The volatility continuing to grip the structured investment vehicle (SIV) sector has forced at least one program to liquidate assets, while others brace for a similar fate. IKB Credit Asset Management (manager of IKB's Rhinebridge SIV) announced that it had liquidated $176 million of securities, becoming the first "conventional" SIV to do so. Cheyne Finance, an SIV with assets with a face value of approximately GBP6 billion ($12.9 billion) run by Cheyne Capital Management, a London-based hedge fund, also faced liquidation.
About 79% of Rhinebridge's underlying assets were U.S.-related. Eighty percent were invested in RMBS, while roughly 21% of assets were backed by European assets and just 12% comprised U.K. securitized product, according to the rating agencies. Although no liquidity has been drawn yet from the Rhinebridge program, the SIV has relied on equity injections from IKB. But the manager said in a statement released by the bank that further support from IKB and its sponsors cannot be expected.
According to the manager, all of Rhinebridge's rating-agency tests remain in compliance despite the fact that Fitch Ratings placed notices of negative ratings watch on the program's CP and MTNs. Last week, however, Fitch announced that it had downgraded the loan facilities provided by IKB and IKB International S.A. The downgrades are the result of rating migrations in the portfolio referenced by the Havenrock II credit default swap.
"We believe the outcome from here looks pretty inevitable, whether Rhinebridge draws on any available third-party liquidity lines or drip-feeds more assets into the market to fund outflows," Deutsche Bank analysts said. "Ultimately, any forced portfolio defeasance is typically managed by the trustee, which may take the form of a fire-sale or a more orderly liquidation, depending on the perceived recoverable value for debt holders."
ABCP conduits that are big ABS buyers could also experience difficulties with their funding. European analysts, however, believe that widespread asset liquidations are unlikely because SIVs can avoid forced liquidations by recapitalizing their assets or liabilities.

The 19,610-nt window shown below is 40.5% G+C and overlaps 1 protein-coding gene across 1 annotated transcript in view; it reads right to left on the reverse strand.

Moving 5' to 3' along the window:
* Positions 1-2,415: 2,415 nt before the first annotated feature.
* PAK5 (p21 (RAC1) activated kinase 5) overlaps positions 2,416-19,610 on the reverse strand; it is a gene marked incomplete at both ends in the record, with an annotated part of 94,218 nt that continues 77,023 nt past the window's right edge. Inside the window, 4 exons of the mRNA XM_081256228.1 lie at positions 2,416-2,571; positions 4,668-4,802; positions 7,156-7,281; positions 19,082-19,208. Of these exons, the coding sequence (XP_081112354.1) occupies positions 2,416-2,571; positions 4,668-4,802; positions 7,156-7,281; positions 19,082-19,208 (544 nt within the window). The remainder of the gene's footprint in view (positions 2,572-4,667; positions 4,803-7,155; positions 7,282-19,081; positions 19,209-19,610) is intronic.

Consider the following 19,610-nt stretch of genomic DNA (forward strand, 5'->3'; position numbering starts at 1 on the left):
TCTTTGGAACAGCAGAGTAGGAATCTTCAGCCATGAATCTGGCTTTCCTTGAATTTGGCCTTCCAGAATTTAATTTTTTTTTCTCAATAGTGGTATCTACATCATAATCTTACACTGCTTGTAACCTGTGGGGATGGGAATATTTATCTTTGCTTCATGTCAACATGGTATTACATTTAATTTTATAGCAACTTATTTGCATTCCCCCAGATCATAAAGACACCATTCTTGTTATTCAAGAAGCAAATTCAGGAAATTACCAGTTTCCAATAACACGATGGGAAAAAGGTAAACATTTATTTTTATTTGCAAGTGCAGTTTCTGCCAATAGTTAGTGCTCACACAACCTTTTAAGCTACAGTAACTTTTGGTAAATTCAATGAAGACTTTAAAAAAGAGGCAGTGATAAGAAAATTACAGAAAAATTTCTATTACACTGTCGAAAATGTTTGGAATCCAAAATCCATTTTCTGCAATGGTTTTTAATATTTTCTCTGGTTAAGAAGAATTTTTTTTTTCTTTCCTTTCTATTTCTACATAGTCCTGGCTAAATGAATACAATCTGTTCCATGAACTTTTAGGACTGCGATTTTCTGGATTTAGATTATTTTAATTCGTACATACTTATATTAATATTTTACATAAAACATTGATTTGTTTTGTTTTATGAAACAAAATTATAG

A good example is an SIV-lite program run by Cairn Capital. Cairn High Grade Funding I, a $1.8 billion SIV-lite arranged by Barclays Capital and managed by Cairn Capital, was restructured last week when Barclays reportedly provided a term loan to bail out the $1.6 billion of maturing ABCP. According to market reports, investments will be converted into a cash-flow CDO, but without any overcollateralization tests, because the market-value triggers have been removed. Barclays stated they have hedged the term-funding risk via a swap.
"We expect SIV recapitalizations - whether on the asset or liability sides (or both) - to gather pace as these vehicles are taken out of the short-term funding (ABCP and MTN) market, with assets likely to be marked to market," Deutsche Bank analysts said.
Cheyne Capital, whose conduit was downgraded at the end of August, is also likely to be forced into liquidation, according to Standard & Poor's. The rating agency stated that the downgrade followed a breach of a key capital test that triggered an enforcement event. Cheyne's CP, senior MTNs and mezzanine capital notes were downgraded from A-1+' to A-2,' from AAA' to A-,' and from A' to B-,' respectively, with all remaining on negative watch.
Moody's Investor Service placed the mezzanine capital notes rated A3' and the combination capital notes rated Baa2' on review for possible downgrade, citing the inability to issue sufficient CP. Deutsche Bank analysts said that without an acceleration event, this should essentially mean that the trustee will look to draw down all available liquidity, cease any funding and sell investments to pay outflows in accordance with whatever agreement the manager and rating agencies put together. The Cheyne SIV portfolio is believed to include 18% CDOs, 11% CMBS and 48% RMBS (of which 24% may be non-triple-A and 13% is monoline-wrapped, according to Moody's). Around 82% has exposure to the U.S., 11% to the U.K., 4% to the Netherlands and just over 2% to Australia.
"Asset allocation and liquidity problems together caused the current difficulties for Cheyne, a relatively young SIV," reported analysts at Morgan Stanley. "The larger, much older and often bank-sponsored SIVs that make up the bulk of the sector's assets have less exposure to recent ABS vintages, longer investment histories and potential sponsor support."
These larger, older SIVs are not close to being forced to wind down or sell assets at distressed levels. According Morgan Stanley, subprime RMBS constitutes only 2% of all SIV investments, although a disproportionate exposure to subprime exists for some vehicles. The SIV-lites in particular have a high exposure (96%) to RMBS and are invested primarily in U.S. RMBS. Morgan Stanley analysts estimated the size of the SIV-lite market at approximately $9 billion and believe that a wind-down at two out of the five vehicles will put pressure on ABS spreads for the immediate future.
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